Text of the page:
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January 8, 1992

Ineffective Use of Psychoactive Drugs Methadone Treatment Is No Exception

Author Affiliations

From the Division of Clinical Research, Medical Affairs Branch, Drug Abuse and Mental Health Administration, Rockville, Md.

JAMA. 1992;267(2):281-282. doi:10.1001/jama.1992.03480020091039

The provision of ineffective methadone doses and the premature termination of methadone maintenance treatment have been well-recognized problems for many years in the treatment of opioid addiction. In 1980, 41% of the approximately 64 000 patients receiving methadone maintenance treatment had their dosages stabilized at less than 40 mg/d. Concern over the clinical implications of these treatment data was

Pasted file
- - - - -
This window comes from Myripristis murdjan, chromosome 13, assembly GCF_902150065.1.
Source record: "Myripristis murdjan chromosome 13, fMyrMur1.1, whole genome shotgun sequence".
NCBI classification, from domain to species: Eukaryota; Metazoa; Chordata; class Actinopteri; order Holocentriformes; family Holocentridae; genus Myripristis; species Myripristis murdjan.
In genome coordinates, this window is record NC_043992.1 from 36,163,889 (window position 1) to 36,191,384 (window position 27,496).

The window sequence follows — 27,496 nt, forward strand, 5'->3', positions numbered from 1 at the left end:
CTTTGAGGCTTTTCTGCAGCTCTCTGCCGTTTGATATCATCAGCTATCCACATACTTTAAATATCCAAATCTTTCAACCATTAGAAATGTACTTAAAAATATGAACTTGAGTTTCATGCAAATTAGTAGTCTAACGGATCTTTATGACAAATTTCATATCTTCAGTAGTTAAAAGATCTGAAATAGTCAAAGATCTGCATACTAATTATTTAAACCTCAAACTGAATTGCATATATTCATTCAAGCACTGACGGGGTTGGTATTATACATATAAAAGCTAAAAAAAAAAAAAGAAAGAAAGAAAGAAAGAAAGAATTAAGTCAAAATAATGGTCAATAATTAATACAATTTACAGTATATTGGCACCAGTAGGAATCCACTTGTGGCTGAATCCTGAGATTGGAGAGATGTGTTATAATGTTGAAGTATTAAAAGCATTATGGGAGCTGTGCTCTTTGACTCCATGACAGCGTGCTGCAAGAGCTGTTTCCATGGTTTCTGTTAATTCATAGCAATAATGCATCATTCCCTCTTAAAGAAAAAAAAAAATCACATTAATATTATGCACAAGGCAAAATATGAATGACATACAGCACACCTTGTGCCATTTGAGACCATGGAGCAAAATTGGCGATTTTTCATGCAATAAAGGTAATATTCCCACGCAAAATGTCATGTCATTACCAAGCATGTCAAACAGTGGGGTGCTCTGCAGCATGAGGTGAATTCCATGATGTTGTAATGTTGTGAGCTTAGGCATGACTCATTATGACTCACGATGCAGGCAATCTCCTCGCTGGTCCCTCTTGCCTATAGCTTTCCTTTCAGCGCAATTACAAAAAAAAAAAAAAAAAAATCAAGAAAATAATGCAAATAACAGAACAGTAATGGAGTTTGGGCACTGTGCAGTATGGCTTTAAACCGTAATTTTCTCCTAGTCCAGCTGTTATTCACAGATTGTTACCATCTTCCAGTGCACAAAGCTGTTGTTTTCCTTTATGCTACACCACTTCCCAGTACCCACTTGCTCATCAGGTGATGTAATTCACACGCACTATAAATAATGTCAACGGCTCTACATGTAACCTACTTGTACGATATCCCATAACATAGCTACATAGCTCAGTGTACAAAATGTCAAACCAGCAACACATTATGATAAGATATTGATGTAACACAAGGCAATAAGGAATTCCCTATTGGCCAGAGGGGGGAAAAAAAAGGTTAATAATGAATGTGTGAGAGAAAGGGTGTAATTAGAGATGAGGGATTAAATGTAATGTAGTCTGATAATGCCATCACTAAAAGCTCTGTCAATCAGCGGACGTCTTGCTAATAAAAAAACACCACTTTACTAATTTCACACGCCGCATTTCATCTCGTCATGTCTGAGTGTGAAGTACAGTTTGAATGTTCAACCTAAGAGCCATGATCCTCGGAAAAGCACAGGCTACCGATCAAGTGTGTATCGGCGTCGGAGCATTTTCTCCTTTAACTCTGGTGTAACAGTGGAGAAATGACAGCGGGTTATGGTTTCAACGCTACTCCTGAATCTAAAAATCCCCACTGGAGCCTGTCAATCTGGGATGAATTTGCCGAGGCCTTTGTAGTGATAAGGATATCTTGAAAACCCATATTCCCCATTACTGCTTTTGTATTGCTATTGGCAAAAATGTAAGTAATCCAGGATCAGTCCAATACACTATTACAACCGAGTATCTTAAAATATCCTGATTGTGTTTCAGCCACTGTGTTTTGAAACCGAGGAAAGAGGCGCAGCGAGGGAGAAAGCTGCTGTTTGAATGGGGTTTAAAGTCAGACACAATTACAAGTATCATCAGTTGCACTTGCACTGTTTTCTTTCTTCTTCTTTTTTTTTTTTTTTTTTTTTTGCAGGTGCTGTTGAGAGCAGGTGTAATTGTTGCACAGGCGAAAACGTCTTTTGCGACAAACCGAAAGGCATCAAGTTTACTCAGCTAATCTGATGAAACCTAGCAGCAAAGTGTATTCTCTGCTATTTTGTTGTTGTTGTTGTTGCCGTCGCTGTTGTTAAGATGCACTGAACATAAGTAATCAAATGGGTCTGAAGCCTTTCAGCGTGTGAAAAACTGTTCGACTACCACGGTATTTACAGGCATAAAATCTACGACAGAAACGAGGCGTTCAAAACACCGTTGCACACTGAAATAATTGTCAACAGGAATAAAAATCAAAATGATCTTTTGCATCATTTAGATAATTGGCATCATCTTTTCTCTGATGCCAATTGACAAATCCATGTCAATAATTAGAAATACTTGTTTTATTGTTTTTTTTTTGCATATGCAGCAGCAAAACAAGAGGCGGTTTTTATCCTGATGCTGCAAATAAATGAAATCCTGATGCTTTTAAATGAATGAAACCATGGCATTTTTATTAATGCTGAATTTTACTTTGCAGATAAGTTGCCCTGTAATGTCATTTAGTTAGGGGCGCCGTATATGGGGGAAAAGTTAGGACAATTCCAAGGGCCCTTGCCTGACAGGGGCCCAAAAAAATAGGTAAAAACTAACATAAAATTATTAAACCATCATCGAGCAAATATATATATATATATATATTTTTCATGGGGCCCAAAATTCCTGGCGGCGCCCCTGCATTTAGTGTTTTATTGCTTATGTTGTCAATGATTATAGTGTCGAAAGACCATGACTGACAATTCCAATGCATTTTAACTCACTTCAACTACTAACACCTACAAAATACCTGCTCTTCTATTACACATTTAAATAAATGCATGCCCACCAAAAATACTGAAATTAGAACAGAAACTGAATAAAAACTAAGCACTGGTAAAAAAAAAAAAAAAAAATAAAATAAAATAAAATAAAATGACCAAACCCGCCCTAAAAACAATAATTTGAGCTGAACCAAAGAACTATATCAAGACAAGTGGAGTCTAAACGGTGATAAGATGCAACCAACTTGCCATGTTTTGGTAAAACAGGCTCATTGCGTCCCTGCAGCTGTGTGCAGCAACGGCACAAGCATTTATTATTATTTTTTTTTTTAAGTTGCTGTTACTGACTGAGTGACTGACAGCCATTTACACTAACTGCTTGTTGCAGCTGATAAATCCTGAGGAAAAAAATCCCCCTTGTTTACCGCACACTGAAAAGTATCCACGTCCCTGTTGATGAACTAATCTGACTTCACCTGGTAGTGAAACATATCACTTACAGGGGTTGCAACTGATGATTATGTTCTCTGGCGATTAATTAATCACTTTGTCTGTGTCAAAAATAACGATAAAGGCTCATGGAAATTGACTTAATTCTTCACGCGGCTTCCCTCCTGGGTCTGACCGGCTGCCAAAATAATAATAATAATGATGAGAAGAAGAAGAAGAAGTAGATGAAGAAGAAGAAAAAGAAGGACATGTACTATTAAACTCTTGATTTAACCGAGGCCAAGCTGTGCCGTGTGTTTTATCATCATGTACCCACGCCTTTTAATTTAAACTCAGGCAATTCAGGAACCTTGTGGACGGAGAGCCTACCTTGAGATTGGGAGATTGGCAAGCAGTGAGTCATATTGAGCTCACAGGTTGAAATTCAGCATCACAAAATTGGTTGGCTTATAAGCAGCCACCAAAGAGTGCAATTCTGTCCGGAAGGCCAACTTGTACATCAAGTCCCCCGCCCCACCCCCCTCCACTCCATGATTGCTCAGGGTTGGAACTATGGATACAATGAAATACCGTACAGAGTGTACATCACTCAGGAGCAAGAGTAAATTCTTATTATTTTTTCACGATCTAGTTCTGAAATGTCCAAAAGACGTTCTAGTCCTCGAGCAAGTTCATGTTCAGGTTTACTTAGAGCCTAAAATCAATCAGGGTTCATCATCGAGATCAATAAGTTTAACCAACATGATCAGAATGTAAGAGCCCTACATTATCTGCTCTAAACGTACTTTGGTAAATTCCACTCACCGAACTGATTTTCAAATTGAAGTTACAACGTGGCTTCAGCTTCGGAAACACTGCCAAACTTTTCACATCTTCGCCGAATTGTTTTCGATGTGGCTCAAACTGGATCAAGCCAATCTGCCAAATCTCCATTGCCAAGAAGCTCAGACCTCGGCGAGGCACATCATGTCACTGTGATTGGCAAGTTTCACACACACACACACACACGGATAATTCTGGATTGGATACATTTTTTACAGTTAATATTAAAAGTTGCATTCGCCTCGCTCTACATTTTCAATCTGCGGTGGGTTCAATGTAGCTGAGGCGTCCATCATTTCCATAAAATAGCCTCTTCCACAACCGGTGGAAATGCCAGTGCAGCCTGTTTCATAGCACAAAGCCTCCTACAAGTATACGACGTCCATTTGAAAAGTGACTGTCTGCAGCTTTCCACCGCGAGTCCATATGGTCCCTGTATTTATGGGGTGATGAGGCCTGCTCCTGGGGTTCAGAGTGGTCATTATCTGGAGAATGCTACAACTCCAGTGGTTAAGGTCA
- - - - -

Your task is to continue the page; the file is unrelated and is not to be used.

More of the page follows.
See also p 253. a major reason my colleagues and I at the National Institute on Drug Abuse (NIDA) in 1983 asked a group of drug abuse researchers and clinicians to review the wealth of drug abuse treatment research data compiled over the previous 15 years.1 The issue of appropriate methadone dose was reviewed in detail. The review resulted in a consensus that the dose of methadone should be individualized for each patient and that, for the majority, the most effective dose is between 50 and 100 mg. Furthermore, the